Quarantine and Free Pratique

3rd September 2014 phil Asdem Newsletters 0 Comments

This post first appeared in September 2014 Asdem Newsletter.  To see this Newsletter please go to www.asdem.co.uk and look for the ‘Newsletters’ tab

The outbreak of Ebola is a tragedy for the people of West Africa and I hope the virus can soon be contained and those infected treated effectively. I’ve been looking at how this may affect laytime and demurrage in our industry and I have to say the more I think about it the less clear I am. Here are links to the relevant pages at Ince and Skuld, just two of a number of organisations that have put out notes on this subject:




Asbatankvoy at clause 17(a) states ‘QUARANTINE. Should the Charterer send the Vessel to any port or place where a quarantine exists, any delay thereby caused to the Vessel shall count as used laytime; but should the quarantine not be declared until the Vessel is on passage to such port, the Charterer shall not be liable for any resulting delay.’


Other charter parties have similar wording, see ExxonMobil Voy2012 clause 23, Shellvoy6 clause 23 and BPVOY4 clause 29.

What is a port with a quarantine? I found the following definition:


Quarantine: ‘a harbour restriction placed on a ship which has an infectious disease on board or has arrived from a port or country which is notoriously unhealthy’, “Oxford Companion to Ships and the Sea” edited by Peter Kemp, Oxford University Press.

In practice I understand that the restriction placed on a vessel under quarantine is that it would have no physical contact from the shore and therefore would be unable to work cargo until cleared by the health authorities. I have never had experience of a case of quarantine but it would seem to me that quarantine could be declared by ports other than those directly affected by the Ebola virus. I understand that as an example a European port could declare quarantine for all vessels arriving from the infected areas and delays could occur to that vessel irrespective of the state of the health of those on board. The vessel may be free of disease but the authorities may need time to properly establish that. Where does that leave the ship owner?


Under the c/p’s quoted above I would say that generally (and check the wording) if the vessel is ordered to a port where quarantine already exists then any delays will count as laytime and/or demurrage. If, on the other hand, the declaration of quarantine is made while the vessel is on passage any delay will be for the Owner. This is my interpretation even in those cases where the c/p requires the vessel to have Free Pratique in order to tender NOR such as Shellvoy6.


What happens if the vessel fails to obtain Free Pratique or granting of Free Pratique is delayed because the vessel has the disease on board? The clauses quoted above do not differentiate between a delay by the port procedure v. a delay actually caused by the vessel and I assume that they must be read as they are printed in that delays fall to the Owners or Charterers according to the timing of the declaration irrespective of whether Free Pratique is granted or not.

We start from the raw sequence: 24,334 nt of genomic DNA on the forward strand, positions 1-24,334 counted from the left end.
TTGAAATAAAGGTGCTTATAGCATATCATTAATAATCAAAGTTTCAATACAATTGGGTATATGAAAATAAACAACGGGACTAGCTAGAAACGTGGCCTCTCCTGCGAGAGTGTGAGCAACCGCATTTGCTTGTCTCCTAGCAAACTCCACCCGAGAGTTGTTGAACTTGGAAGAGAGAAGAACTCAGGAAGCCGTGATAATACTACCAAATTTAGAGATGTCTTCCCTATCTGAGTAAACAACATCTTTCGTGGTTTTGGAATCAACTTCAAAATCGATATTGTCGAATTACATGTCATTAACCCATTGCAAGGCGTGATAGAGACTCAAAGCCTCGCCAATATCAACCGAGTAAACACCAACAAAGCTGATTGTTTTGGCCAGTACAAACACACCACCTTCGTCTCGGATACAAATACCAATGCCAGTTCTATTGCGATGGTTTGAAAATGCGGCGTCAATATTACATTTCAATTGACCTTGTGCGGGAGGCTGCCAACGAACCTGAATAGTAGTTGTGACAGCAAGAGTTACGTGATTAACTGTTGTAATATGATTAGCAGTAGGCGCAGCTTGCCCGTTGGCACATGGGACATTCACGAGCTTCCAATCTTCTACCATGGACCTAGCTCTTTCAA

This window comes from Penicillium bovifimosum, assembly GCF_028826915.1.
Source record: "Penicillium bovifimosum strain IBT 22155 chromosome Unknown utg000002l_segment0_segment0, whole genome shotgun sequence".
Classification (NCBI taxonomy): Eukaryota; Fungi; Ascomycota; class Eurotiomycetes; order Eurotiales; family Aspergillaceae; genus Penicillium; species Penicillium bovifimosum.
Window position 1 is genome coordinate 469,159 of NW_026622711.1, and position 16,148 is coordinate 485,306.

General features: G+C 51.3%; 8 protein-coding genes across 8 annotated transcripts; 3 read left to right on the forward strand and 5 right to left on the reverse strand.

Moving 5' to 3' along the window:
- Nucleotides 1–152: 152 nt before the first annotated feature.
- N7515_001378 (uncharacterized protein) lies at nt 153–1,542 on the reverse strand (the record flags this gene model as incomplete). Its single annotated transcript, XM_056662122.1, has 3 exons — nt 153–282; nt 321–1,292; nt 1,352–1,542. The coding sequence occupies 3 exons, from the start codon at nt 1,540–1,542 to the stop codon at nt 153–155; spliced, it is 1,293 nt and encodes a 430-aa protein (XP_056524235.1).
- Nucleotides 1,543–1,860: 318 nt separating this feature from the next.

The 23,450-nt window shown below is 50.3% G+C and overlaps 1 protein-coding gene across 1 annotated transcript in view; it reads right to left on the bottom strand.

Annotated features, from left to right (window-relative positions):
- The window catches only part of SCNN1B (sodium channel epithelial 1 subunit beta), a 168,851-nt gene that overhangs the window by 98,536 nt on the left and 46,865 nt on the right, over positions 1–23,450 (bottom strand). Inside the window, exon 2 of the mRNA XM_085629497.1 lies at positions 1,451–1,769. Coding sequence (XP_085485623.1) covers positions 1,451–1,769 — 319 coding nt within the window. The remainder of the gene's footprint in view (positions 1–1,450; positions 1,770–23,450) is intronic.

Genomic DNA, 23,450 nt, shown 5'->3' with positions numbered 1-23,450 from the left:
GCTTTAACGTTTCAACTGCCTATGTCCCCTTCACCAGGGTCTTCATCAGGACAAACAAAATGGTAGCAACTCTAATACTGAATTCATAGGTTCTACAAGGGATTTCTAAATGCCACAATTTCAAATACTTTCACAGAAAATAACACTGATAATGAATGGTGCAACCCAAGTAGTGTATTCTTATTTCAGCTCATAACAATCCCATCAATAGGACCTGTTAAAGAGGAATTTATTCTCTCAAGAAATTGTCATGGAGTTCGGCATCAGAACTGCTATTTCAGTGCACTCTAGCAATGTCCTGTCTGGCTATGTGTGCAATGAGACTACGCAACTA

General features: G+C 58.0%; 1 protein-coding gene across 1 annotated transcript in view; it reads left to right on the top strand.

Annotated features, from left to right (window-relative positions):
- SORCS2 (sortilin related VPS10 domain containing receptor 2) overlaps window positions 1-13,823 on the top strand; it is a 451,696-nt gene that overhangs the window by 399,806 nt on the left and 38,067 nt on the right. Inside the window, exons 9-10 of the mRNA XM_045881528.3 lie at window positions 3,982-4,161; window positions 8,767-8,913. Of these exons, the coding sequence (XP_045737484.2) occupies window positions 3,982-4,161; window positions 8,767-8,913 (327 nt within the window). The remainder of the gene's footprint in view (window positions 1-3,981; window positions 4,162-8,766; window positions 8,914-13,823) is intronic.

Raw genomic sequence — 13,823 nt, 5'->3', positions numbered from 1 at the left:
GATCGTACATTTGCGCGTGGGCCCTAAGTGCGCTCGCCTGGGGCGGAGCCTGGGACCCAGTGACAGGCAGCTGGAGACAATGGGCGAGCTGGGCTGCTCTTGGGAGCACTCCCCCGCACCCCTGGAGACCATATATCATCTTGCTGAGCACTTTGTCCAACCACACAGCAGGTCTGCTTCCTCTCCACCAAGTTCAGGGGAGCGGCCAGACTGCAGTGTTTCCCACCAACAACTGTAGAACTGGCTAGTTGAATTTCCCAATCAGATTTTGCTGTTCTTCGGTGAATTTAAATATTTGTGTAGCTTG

Under common law and following the “Delian Spirit” case the granting of Free Pratique has been considered a formality and the delay in granting Free Pratique should not invalidate the NOR. If, however, the vessels fails Free Pratique then there is a good case for alleging the invalidity of the NOR.


In the dry cargo world charters often incorporate WIFPON which means the NOR can be tendered “Whether in Free Pratique or Not”. Even this clause has doubters on both sides. On the one hand this could be read literally and the NOR is valid whether or not the vessel is able to get Free Pratique. The counter argument is that the NOR never becomes valid and this seems to be supported by Schofield 6th Edition at 3.187 where he considers WIFPON.  He says ‘It is doubtful whether the phrase would extend to allowing time to commence where pratique was actually refused or where there were grounds for believing that it would be at a later date.’


I read this week that some specific agreements between Owners and Charterers are being drafted and this article from IHS Maritime 360 may be of interest: http://www.ihsmaritime360.com/article/14411/tanker-owners-charterers-disagree-on-ebola-liability



In summary, I don’t feel that the current printed charter party forms cover all eventualities clearly and I would urge both owners and charterers to get some clear wording agreed to avoid costly disputes later. If you have any comments or experiences of delays and how they have been resolved please post them here.

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